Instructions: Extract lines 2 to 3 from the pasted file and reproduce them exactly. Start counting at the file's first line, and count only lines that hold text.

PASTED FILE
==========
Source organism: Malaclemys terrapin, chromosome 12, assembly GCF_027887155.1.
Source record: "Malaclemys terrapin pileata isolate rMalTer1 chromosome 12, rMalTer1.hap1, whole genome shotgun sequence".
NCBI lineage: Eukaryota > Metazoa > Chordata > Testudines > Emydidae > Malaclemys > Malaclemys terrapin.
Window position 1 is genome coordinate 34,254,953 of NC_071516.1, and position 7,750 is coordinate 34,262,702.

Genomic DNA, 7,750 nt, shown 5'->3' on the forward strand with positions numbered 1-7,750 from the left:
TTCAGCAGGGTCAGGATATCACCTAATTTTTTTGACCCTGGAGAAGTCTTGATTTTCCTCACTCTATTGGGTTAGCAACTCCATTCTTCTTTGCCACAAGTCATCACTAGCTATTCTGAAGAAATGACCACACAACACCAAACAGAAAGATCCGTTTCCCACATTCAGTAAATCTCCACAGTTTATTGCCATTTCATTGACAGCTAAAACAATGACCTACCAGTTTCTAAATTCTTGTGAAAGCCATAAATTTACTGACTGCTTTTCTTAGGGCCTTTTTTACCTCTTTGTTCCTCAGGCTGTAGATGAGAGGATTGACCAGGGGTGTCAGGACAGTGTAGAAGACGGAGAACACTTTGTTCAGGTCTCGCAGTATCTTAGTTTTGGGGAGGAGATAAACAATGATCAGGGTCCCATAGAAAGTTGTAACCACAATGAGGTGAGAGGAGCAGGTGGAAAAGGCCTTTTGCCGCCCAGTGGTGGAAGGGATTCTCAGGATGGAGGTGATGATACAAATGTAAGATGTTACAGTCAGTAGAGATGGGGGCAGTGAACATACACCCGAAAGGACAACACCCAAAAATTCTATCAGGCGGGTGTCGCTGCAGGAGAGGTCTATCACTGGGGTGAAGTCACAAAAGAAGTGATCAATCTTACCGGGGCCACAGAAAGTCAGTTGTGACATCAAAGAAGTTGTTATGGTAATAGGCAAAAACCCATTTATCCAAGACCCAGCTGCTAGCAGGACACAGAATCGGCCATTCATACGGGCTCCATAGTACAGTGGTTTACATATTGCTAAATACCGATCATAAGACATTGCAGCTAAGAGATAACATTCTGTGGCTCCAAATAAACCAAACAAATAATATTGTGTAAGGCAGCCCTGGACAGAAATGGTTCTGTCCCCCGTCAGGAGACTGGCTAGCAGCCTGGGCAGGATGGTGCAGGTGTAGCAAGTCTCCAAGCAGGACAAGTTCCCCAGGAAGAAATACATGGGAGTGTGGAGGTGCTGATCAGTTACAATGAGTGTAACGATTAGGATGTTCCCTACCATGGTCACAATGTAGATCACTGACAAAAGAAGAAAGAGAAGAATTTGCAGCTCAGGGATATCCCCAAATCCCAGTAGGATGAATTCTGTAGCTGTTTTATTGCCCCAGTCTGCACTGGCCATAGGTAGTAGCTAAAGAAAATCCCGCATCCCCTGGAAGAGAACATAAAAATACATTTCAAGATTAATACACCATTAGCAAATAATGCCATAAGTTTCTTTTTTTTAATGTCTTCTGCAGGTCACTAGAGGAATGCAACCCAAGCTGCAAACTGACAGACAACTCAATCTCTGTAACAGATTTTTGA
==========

Source record: "Malaclemys terrapin pileata isolate rMalTer1 chromosome 12, rMalTer1.hap1, whole genome shotgun sequence".
NCBI lineage: Eukaryota > Metazoa > Chordata > Testudines > Emydidae > Malaclemys > Malaclemys terrapin.